Evelyn, shivering from the cold, couldn’t quite keep her eyes off the corpse, and was tempted to blame it for everything. Donald said he was uncomfortable having it lean up against the wall like cordwood and put it in a small wagon, towing it around the room looking for a better place. “I remember when the damn thing was jumping around barking orders,” he said. He looked through the room for a place to park the wagon. “My dreams change every day,” Donald was saying. “For years I’ve also had a great interest in going to Mars. It seems more and more possible. If I could hang on to my share of Grandpa’s pension and invest it wisely, I could be on one of the first trips. When I heard they’d found evidence of water there, I thought, Whoa, I could have it all: a hot tub on Mars! Here, this is good, I think. . . .” He lifted the corpse out of the wagon and stood it in an upended metal stock tank, where it took on the aspect of a roadside shrine down in Mexico.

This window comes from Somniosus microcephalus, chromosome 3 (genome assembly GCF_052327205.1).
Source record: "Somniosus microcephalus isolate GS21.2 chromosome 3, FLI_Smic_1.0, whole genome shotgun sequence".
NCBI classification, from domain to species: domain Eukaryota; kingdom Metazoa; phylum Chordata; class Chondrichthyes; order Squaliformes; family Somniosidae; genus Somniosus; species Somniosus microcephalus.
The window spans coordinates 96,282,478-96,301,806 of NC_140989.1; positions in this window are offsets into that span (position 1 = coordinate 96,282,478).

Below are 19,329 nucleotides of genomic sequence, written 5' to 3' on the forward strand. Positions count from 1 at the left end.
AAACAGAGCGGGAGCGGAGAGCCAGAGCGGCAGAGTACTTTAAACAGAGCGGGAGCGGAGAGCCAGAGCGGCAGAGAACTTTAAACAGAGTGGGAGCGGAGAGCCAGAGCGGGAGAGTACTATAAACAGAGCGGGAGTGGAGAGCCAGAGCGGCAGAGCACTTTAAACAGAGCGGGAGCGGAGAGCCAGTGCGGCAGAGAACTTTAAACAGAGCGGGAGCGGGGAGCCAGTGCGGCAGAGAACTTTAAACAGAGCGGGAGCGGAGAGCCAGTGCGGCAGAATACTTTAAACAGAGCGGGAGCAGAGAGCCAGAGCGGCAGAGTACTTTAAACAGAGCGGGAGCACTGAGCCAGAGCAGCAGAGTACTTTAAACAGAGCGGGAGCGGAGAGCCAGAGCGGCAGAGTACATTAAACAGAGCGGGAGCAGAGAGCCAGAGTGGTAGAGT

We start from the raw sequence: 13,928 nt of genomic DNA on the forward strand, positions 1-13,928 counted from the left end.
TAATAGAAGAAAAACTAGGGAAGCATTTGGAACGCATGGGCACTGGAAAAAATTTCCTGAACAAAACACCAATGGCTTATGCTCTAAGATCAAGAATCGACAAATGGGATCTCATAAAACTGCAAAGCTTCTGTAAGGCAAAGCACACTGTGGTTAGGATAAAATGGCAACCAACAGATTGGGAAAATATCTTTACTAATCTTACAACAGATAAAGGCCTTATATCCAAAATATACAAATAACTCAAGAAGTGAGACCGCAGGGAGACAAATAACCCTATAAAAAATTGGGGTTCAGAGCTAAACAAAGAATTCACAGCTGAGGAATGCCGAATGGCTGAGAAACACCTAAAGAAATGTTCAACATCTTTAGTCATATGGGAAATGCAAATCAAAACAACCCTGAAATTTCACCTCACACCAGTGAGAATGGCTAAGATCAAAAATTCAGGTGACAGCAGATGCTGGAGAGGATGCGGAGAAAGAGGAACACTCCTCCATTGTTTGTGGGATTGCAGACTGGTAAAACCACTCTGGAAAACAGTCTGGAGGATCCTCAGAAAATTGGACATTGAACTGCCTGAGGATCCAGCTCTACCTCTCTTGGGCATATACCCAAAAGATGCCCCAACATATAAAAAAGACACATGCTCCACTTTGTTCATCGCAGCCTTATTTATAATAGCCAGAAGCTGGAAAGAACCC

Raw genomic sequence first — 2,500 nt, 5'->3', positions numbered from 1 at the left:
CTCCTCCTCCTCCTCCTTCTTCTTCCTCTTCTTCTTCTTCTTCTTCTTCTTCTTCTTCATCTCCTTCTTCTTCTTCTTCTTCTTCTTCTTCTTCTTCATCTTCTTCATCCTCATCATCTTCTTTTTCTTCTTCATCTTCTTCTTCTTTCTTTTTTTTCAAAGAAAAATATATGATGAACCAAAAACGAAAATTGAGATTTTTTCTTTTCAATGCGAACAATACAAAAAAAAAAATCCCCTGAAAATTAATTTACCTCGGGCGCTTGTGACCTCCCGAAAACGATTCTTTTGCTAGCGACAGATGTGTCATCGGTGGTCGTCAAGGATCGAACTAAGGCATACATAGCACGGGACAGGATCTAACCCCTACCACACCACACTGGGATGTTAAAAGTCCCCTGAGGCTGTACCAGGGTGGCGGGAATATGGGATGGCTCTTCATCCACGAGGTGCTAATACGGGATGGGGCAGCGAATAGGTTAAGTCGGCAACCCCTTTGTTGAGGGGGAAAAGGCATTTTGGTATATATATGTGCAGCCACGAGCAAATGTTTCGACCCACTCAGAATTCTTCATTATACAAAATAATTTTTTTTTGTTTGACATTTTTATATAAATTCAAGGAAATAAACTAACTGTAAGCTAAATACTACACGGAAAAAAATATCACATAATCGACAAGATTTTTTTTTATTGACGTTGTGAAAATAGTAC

Evelyn tried to see the merits of hot tubbing on Mars, the plains of the Red Planet all around and the troubled, complicated Earth hanging on the far edge of the void. Donald had put her in a strange mood.
The rest is a long story, but a classic McGuane “digression” that is the equal of any from the early days.
Near the end, as the forces of the book begin to resolve themselves, Champion is slowly but inexorably sucked into an ill- fated business deal with Paul and his cohorts. McGuane renders the violence of the bleak finale in a chilling, tour-de-force narrative sequence that resonates long after the reader closes the cover.
This time out, McGuane’s Wild West saga may be wildly uneven, but at its best The Cadence of Grass will not only satisfy longtime fans but, ideally, show a new generation of readers what all the fuss was about.
Sources for Further Study
Kirkus Reviews 70 (March 15, 2002): 361.
Library Journal 127 (May 15, 2002): 126.
The New York Review of Books 49 (June 27, 2002): 21.
The New York Times, May 21, 2002, p. E7.
The New York Times Book Review 107 (May 19, 2002): 12.
The New Yorker 78 (June 3, 2002): 95.
Publishers Weekly 249 (May 6, 2002): 35.